Lesson 4

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Animal Portraits

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Objectives

  • Students use a variety of values (lights and darks).
  • Students use accurate sizes of facial features in portraits.

Arizona Visual Arts Standards

  • RELATE: Elements & Principles: PO 101, 201 & 301: Identify (Analyze) visual/tactile characteristics of artworks from diverse cultures, different places or time.

Preparation

  • Preview “Animal Portraits” PowerPoint
  • Locate photographs or printouts of a variety of animals. You might invite students to bring to class their own photos of pets or favorite animals.
  • Decide whether you will use the “Animal Faces” pdf worksheet to give students practice analyzing values.

Resources and Supplies

  • “Animal Portraits” PowerPoint
  • Collection of photographs or printouts of animal images.
  • Pencils
  • Sketch paper
  • Erasers
  • Middle-tone construction paper or charcoal
  • Earth tone, black and white pastels, chalks or crayons
  • OPTIONAL: Animal Faces (pdf)

Activities

Review the theme in life that “groups of people often share ideas, yet each individual makes his or her own personal choices” and the theme in art that “artists’ styles are both personal and influenced by the world around them.” Also review the unit’s three key questions:

  1. How do artists use value (light and dark)?
  2. How do parts of a face fit together to make a portrait?
  3. What are the distinctive characteristics of an individual artist’s style?

Assignment: Explain that each student will be making an animal portrait that will be similar in style to his or her classmates because they will all focus on value and sizes of the parts of the face. Also explain that each student’s portrait will have that student’s personal or individual style because each student will choose the animal, the animal’s expression, the view of the animal’s head and details he or she wants to show.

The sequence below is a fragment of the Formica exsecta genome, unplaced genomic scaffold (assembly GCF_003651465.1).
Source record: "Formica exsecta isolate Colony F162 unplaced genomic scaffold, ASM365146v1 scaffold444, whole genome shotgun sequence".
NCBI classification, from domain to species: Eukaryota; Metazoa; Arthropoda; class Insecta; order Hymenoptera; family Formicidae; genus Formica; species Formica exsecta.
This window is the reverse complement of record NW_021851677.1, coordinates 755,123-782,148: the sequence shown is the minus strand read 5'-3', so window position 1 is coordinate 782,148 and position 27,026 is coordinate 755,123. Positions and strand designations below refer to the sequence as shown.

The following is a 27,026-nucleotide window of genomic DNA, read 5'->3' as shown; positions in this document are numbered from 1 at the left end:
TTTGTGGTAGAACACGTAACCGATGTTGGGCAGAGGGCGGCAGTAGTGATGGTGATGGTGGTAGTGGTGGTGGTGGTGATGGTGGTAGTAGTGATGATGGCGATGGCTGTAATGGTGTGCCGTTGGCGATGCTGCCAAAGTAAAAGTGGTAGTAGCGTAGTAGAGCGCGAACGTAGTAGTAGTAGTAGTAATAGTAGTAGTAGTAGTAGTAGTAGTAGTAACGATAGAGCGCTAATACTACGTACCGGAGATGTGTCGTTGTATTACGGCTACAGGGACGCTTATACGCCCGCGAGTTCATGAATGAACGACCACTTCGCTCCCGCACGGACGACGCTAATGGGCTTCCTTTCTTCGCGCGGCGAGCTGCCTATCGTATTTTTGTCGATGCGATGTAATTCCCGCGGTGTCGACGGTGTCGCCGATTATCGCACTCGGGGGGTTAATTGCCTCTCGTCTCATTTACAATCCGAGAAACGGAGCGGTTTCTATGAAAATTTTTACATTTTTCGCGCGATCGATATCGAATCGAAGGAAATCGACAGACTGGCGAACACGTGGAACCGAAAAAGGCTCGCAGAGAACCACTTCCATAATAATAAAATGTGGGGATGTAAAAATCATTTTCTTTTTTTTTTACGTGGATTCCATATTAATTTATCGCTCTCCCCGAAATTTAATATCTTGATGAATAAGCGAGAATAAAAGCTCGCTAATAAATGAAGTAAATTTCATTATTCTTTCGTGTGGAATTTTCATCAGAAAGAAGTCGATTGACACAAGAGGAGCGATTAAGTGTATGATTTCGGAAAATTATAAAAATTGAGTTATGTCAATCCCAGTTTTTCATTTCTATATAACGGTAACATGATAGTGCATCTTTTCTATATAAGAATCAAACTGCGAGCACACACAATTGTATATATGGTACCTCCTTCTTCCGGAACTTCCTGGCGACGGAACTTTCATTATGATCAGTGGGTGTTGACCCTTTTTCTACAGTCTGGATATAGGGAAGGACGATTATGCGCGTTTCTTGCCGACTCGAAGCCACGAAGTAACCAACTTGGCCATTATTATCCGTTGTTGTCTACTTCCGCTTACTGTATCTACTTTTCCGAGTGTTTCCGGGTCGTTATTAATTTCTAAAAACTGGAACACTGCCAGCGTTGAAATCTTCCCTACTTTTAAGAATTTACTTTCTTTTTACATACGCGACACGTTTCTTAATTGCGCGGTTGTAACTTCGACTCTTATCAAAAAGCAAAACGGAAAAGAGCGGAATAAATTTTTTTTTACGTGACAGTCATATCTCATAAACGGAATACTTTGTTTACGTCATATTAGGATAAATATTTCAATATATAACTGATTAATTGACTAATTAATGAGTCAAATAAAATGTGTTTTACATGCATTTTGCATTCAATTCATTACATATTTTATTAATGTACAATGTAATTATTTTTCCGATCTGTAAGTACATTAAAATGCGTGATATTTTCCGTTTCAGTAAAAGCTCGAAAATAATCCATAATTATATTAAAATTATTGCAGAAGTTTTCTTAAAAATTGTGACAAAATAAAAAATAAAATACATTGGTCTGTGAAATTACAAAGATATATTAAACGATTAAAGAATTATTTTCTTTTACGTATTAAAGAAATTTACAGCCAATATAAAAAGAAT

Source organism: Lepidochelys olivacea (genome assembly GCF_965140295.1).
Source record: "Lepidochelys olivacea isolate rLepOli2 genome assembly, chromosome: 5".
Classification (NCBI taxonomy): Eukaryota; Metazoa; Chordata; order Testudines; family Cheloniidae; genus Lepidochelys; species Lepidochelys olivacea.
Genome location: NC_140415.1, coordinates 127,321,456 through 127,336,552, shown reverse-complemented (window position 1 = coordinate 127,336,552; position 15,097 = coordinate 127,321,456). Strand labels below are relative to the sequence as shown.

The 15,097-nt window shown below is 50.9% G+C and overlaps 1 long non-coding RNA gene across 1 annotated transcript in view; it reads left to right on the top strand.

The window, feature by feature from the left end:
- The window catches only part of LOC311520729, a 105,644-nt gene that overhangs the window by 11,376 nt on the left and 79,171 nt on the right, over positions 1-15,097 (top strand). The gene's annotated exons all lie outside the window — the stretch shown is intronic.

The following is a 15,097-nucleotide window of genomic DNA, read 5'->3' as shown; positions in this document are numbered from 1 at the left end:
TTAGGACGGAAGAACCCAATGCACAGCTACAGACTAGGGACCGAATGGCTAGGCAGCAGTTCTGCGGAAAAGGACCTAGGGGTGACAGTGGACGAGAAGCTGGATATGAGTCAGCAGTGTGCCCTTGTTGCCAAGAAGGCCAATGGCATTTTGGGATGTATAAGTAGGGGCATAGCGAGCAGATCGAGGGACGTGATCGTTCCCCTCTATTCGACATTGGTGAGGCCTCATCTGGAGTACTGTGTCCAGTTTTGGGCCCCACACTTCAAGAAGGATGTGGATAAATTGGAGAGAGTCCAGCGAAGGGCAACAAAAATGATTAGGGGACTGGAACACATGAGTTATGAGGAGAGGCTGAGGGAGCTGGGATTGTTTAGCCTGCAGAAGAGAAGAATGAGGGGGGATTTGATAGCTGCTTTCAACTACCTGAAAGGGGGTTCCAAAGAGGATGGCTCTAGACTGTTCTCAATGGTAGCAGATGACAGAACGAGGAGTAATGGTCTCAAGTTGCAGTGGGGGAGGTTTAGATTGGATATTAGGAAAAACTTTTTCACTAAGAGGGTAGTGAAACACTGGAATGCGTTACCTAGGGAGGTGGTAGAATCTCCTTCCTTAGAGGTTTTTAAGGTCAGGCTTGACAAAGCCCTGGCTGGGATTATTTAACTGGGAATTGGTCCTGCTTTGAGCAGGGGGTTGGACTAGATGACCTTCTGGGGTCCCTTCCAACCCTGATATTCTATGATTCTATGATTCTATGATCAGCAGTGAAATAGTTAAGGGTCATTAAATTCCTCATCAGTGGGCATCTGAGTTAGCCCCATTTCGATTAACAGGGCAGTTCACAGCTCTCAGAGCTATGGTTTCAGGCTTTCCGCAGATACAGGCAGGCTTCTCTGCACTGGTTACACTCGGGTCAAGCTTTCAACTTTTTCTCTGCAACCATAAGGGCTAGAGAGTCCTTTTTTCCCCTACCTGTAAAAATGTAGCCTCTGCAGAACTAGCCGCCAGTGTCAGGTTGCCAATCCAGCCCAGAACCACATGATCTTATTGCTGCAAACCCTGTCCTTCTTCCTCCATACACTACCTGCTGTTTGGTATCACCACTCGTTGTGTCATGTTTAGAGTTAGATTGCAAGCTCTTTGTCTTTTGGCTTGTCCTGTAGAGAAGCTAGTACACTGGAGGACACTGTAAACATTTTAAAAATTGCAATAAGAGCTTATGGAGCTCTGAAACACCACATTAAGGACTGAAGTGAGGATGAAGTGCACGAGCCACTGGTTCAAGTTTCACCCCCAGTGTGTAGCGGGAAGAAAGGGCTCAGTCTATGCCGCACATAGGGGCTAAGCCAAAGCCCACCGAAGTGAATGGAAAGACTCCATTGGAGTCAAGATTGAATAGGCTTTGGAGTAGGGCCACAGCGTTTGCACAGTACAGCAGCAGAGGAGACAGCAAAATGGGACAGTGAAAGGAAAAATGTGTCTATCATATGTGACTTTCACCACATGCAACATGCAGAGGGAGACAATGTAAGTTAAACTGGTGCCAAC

Step-By-Step-Instructions: Show “Animal Portraits” PowerPoint

  1. Choose animal
  2. Choose view of head
  3. Choose to use paper horizontally or vertically
  4. Look carefully at the sizes of parts of the animal’s face and head
  5. Make a sketch
  6. Analyze values (lights and darks)
  7. Sketch animal LIGHTLY on middle tone paper.
  8. Add white.
  9. Add black.
  10. Add middle tones by letting the paper show through.

In-Process Feedback: Ask students to share their photographs and sketches with a classmate and ask for suggestions about making the sizes of parts of the face or head more accurate.

Presentation: Display animal portraits. Ask students to suggest feelings or personalities expressed by their classmates’ portraits (e.g. sweet, angry, excited, happy, sad, sleepy, etc.). Ask students to point to particular parts in the portrait that are accurate in size and to also point out blacks, whites and middle values.

Vocabulary

  • Portrait
  • Profile
  • Vertical
  • Individual
  • Angled View
  • Middle-tone
  • Expression
  • Direction
  • Full Face
  • Horizontal

Extension Idea

  • SCIENCE: Animal species

Secondary Assessment Guides
OBJECTIVE 1: Students use a variety of values (lights and darks).

  • Exceeds Expectations: Portrait includes at least four values in addition to the value of the paper.
  • Meets Expectations: Portrait includes at least three values in addition to the value of the paper.
  • Approaches Expectations: Portrait includes at least two values in addition to the value of the paper.
  • Fails to Meet Expectations: Portrait includes just two values or only lines.

OBJECTIVE 2: Students use accurate sizes of facial features in portraits.

  • Exceeds Expectations: The sizes of almost all the parts of the face and head are close to accurate.
  • Meets Expectations: The sizes of many parts of the face and head are close to accurate.
  • Approaches Expectations: The sizes of several parts of the face and head are close to accurate.
  • Fails to Meet Expectations: Most sizes of parts of the face and head are inaccurate.